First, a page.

Buchanan was also the only president who never married; and while there is certainly no proof or evidence that is conclusive, it is widely suspected that Buchanan was our first gay president. He lived, for example, for a long time with Senator Rufus King of Alabama; Andrew Jackson jeeringly called Buchanan “Aunt Fancy”; and their surviving letters bespoke an affection and longing between the two that went a bit deeper than being just good buddies. So, as a gay writer, I decided to write about Buchanan. But writing a period story set in the DC of the late 1850’s seemed a bit much and certainly more than I could handle; plus I couldn’t really come up with a plot. I thought about having Buchanan murder a slave he’d been forcing to be his lover and the ensuing cover-up; I made several abortive attempts at writing that story before finally abandoning the idea.

I had no idea what I was going to write–until I read an article on-line somewhere about Buchanan’s mysterious sexuality and sexual preferences, and the author said something along the lines of but for some historians, short of finding daguerrotypes of Buchanan naked with another man, nothing will ever serve as conclusive proof for the deniers.

And there it was. I started writing “The Dreadful Scott Decision.”

faking of the president cover

 

The cheap whiskey tasted like flavored turpentine, burning so intensely as it went down it felt like it was leaving scorch marks in its wake. Scott Devinney was just high enough from the joint he was smoking to consider that a plus—a sign that he was still alive no matter how numb he felt.

He was sitting in the dark in his cheap apartment near campus, streaming the panel he’d been on at the presidential historians’ conference at UCLA the previous weekend. It had aired live on a PBS network in Los Angeles—it took him a while to figure out how to access it, and now that he was watching it was even worse than he feared. He’d always suspected Pulitzer prize-winning historian Andrew Dickey was a homophobe; his behavior on the panel proved it without question.

Alas, Scott allowed Dickey to get under his skin. He wasn’t proud of that, and his doctoral advisor, Dr. Keysha Wells-Caldwell—also head of the department at UC-San Felice—wasn’t happy, either.

He wasn’t about to apologize to Andrew Dickey, though. He’d die first.

“You have no proof!” Dickey wagged his finger at Scott on the computer screen, his face reddened and his voice raising. “Just like the activists who try to claim Lincoln was gay without proof, there is no proof Buchanan was, either, no matter how bad you want him to be!”

He sighed and closed the window. He didn’t need to watch himself screaming in rage, embarrassing himself and the university in the process.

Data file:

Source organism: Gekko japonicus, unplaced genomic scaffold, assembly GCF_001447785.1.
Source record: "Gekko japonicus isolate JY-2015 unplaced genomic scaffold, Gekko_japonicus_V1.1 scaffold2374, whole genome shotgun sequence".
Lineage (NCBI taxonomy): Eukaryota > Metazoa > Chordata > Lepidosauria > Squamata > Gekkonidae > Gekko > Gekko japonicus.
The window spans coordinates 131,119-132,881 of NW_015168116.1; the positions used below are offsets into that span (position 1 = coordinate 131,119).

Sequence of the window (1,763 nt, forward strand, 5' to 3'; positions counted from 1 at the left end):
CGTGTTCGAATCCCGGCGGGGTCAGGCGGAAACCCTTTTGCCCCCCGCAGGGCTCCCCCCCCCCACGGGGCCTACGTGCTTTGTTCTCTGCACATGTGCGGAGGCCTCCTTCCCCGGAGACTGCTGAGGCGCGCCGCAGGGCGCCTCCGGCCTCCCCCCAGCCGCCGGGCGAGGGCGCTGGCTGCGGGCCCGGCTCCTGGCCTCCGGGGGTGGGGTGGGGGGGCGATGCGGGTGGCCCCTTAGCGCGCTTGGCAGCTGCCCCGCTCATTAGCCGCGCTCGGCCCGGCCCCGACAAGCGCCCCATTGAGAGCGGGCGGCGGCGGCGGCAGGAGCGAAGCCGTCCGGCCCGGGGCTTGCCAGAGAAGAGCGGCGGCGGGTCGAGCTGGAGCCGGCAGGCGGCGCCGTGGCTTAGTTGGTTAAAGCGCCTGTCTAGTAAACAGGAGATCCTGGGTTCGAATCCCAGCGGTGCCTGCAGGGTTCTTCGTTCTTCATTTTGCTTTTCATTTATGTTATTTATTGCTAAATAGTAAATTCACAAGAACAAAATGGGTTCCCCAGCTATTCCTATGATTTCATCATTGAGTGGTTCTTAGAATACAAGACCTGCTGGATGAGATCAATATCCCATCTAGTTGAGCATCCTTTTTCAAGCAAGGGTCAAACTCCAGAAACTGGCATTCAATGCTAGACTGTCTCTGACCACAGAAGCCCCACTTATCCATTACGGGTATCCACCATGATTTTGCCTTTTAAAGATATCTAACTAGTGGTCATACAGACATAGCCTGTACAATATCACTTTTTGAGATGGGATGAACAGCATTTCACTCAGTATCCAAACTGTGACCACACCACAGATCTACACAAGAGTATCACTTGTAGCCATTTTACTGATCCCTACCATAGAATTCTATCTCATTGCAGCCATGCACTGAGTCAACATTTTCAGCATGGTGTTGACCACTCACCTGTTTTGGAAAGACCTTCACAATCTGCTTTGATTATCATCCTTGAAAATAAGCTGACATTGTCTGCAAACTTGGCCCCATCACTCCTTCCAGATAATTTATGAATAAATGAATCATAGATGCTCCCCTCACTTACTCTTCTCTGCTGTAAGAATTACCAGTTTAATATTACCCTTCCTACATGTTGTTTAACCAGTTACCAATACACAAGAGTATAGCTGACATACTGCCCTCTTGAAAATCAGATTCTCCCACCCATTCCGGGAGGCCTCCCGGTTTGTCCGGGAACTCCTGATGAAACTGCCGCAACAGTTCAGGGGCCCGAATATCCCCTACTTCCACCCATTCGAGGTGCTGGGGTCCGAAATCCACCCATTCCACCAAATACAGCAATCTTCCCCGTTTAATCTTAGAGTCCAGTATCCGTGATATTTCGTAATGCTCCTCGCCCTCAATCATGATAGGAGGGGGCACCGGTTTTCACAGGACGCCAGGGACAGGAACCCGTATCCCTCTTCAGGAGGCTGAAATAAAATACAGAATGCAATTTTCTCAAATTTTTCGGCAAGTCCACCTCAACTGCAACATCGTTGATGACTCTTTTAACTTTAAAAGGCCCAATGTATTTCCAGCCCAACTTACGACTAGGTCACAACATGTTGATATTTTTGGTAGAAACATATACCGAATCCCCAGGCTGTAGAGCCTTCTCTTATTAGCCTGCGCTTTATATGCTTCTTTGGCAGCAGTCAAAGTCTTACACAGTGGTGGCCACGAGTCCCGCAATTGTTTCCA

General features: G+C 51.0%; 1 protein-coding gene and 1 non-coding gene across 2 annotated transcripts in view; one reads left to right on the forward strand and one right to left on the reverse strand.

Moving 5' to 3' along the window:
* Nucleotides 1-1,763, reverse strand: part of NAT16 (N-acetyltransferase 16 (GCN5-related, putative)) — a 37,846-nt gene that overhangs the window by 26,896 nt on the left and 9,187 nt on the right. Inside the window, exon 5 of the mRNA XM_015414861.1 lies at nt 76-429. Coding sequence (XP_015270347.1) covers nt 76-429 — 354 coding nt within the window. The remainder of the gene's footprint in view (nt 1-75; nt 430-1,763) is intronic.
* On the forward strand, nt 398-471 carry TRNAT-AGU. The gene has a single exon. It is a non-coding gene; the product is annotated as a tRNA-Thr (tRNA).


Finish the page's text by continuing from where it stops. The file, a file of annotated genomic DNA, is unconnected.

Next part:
Which was what Keysha really cared about.

At one time, I seriously considered becoming a historian. I’ve always loved history, have loved to read it and study it,  and even write it (I still would love to do a Tuchman-like study of regnant women in the 16th century called The Monstrous Regiment of Women), but as with so many other things, poor professors in college stomped that desire right out of me. (The other problem, of course, being that I could never decide on a period to specialize in–although if forced I probably would have chosen the 16th century) I have heard, over the years, from friends who work in academia as well as reading books and so forth set in the academic world, how cutthroat and nasty the war over tenure can be; office politics as played by the Borgias or the Medici. My story “Lightning Bugs in a Jar” was sort of set in the academia milieu; I even considered writing a series about a college English professor at one time–it’s still there on the backburner; I may write it still. One of the novels I wrote under a pseudonym was set at a quasi-Seven Sisters style college in New England, and of course, my Murder-a-Go-Go’s story “This Town” was about sorority girls, and of course several Todd Gregory novels were set in fraternities.

So, what better idea for this story than a gay Buchanan historian, attempting to prove to the world that Buchanan was, indeed, the first gay president? And how far would he go to get that proof–which is the noir angle I needed for the story? And so the story was born…and you can order a copy here, or from any retailer.

And as you can see from the cover above, there are some fantastic writers who contributed to this book. I am very pleased to be sharing the table of contents with these amazing writers, and a bit humbled. Check it out–you won’t be sorry!

Coal Miner’s Daughter

Wednesday, and here we are, in the middle of the week suddenly. It’s also a new month; didn’t March seem to last forever, to the point where it actually felt like it wasn’t just March but Bataan Death March? Does anyone besides me even know what the Bataan Death March was? Americans’ grasp and knowledge of our own history is astonishingly slender and leaves a lot to be desired–which is why the same policies that have failed, repeatedly, throughout our history–“trickle down economics”, anyone–always end up coming back around and fucking us all over again, repeatedly, as new generations continue to be fooled by the desire of the rich and the corporations to fuck us repeatedly, counting on the knowledge that no one knows it has all happened before.

It is astonishing how no one studies the past so we can learn from mistakes made and not repeat them, isn’t it?